Managerial Contracting: a Preliminary Study

Lisa Bernstein (University of Chicago)
Brad Peterson (Mayer, Brown LLP.)

Abstract : This essay suggests that, in the modern outsourced economy, important types of contractual relationships—among them those related to industrial procurement—are neither fully transactional nor fully relational. Rather, the agreements that govern these relationships incorporate highly detailed written terms that focus not only on what is promised but also on the details of how it is to be achieved and how the suppliers’ actions will be monitored over the life of the agreement. These provisions are not, for the most part, effectively backed by the threat of legal sanctions. Nevertheless they have the potential to add significant value to contracting relationships. Many of these provisions—termed here “managerial provisions”—employ techniques used to organize relationships and increase productivity within firms. Known in the literature as elements of hierarchy, the techniques introduced by managerial provisions are used to provide a roadmap for carrying out the transactors’ work-a-day actions and interactions in ways that are likely to facilitate successful contracting relationships. Interestingly, among the many hierarchical governance mechanisms that managerial provisions import into contracting relationships are eighteen elements of hierarchy that have been closely associated with persistent performance differences across similarly situated enterprises. This raises the intriguing possibility that more fully integrating some or all of these (and other) managerial practices into supply agreements may add as yet unrealized value to these (and other types of) contracting relationships.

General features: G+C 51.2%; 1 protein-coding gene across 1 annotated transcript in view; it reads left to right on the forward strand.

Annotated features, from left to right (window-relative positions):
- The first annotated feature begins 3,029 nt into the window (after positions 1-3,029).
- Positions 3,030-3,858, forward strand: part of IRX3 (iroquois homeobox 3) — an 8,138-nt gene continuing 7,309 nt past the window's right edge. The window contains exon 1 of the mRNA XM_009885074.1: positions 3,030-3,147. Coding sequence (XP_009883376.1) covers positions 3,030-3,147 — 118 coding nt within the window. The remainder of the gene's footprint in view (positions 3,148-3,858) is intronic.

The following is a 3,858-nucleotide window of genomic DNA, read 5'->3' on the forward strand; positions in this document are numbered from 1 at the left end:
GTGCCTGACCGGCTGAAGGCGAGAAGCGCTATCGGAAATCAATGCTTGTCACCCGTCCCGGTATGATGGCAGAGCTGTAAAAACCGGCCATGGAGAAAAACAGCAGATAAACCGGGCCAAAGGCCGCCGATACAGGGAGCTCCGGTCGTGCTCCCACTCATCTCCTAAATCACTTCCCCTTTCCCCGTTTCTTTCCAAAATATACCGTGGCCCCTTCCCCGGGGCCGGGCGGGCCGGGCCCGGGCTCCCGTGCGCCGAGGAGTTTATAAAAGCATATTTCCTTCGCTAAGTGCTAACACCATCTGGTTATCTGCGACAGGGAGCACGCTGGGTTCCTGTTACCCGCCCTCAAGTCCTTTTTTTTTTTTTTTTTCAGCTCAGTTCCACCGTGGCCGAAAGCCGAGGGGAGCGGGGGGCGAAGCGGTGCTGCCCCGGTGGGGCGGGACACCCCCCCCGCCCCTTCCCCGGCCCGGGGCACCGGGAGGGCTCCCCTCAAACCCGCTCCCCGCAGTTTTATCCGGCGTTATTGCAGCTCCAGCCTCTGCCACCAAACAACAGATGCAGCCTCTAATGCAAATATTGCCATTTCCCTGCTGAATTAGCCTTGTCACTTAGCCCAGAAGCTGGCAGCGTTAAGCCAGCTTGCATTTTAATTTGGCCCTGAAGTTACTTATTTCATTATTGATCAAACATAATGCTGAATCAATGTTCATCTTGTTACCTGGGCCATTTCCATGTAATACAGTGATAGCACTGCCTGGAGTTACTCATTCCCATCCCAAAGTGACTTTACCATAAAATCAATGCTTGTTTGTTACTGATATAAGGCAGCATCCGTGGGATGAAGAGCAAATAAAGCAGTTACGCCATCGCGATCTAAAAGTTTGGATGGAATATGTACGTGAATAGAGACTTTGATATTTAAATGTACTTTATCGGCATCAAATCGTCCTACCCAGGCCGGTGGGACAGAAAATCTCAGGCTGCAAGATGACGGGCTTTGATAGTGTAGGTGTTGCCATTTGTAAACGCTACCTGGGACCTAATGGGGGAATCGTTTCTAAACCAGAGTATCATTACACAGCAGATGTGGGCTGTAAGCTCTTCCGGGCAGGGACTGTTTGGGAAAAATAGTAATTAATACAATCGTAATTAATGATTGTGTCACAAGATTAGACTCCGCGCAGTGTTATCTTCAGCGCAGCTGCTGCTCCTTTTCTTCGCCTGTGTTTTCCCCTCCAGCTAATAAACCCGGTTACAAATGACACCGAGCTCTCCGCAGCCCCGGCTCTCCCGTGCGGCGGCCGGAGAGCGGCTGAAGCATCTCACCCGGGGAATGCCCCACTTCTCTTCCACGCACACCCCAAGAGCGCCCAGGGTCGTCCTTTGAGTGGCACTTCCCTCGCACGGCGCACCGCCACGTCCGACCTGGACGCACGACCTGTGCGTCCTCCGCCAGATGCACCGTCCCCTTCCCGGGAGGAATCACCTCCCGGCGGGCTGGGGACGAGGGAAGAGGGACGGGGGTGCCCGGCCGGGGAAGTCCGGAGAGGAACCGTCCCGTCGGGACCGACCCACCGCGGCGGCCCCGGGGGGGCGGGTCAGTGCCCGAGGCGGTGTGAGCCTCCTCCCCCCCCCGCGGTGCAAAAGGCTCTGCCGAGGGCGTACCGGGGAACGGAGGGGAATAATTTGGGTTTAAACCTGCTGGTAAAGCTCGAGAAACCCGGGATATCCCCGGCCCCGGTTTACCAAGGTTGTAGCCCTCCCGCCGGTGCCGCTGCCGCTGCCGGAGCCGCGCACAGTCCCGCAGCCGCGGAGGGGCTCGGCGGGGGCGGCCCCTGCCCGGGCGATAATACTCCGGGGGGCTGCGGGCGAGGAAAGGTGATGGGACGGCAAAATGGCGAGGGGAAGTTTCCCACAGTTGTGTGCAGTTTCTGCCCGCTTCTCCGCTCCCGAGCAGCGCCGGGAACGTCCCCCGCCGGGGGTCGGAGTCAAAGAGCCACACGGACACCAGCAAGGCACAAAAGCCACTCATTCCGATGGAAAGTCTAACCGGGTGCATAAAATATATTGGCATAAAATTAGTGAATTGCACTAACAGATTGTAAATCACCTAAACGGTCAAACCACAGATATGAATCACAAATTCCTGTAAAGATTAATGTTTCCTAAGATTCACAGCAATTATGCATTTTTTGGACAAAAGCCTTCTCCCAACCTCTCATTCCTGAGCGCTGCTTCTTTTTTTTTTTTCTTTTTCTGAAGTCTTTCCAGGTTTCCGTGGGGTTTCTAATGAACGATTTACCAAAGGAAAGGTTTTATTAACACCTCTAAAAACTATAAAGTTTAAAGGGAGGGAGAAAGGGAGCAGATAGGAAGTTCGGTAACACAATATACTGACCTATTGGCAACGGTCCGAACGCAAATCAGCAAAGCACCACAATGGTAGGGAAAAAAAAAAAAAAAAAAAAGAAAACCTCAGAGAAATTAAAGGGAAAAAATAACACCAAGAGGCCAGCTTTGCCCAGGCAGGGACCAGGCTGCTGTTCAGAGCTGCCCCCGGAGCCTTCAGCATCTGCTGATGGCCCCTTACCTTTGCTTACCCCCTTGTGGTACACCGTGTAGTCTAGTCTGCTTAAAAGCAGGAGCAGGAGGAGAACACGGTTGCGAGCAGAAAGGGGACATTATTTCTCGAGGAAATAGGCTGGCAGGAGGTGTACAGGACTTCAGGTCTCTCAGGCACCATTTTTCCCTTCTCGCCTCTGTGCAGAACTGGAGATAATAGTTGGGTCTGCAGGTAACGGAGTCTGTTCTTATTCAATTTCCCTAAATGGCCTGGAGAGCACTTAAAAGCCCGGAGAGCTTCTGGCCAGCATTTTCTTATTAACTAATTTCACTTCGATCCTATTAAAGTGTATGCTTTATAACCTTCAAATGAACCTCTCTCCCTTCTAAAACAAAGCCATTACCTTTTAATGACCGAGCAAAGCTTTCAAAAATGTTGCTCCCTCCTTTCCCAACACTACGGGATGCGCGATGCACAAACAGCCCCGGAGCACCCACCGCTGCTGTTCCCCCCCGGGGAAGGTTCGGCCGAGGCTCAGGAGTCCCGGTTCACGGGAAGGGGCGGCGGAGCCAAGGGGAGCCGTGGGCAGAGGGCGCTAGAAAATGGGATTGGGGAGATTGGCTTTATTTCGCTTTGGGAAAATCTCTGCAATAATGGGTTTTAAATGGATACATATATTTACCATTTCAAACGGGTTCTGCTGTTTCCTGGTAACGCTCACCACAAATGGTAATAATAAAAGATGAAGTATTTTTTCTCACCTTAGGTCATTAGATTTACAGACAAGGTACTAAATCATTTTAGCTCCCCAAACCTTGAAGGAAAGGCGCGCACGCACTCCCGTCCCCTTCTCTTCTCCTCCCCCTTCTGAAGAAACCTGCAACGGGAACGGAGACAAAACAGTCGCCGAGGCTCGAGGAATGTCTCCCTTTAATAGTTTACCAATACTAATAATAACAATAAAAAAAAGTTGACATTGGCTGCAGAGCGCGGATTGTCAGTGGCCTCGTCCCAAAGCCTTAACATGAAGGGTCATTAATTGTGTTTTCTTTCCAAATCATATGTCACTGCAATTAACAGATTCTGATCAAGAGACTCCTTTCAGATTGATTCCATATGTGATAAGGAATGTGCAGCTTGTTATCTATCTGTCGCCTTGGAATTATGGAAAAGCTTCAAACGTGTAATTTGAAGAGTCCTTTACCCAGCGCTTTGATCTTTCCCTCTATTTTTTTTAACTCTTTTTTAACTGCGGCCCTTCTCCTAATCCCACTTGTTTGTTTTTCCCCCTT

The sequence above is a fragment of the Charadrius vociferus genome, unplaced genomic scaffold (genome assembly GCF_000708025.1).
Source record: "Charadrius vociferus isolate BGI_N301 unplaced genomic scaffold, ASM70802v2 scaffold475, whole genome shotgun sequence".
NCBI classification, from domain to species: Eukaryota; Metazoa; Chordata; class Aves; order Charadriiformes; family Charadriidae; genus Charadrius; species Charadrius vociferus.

Why Do Business Losses Cause Conflict?

Henrik Lando (Copoenhagen Business School)

Abstract : Evidence suggests that conflicts between contracting parties are more prone to occur when a party has suffered a significant loss. It is argued that the phenomenon is difficult to understand within conventional contract theory, which assumes full rationality, while behavioral theories based on the concepts of motivated reasoning and reciprocity provide interesting explanations. Thus, losses can trigger motivated, self-serving perceptions and beliefs, which in turn are likely to induce negative reciprocity as well as counter-productive acts aimed at bolstering self-image. These explanations are demonstrated to be well supported by experiments.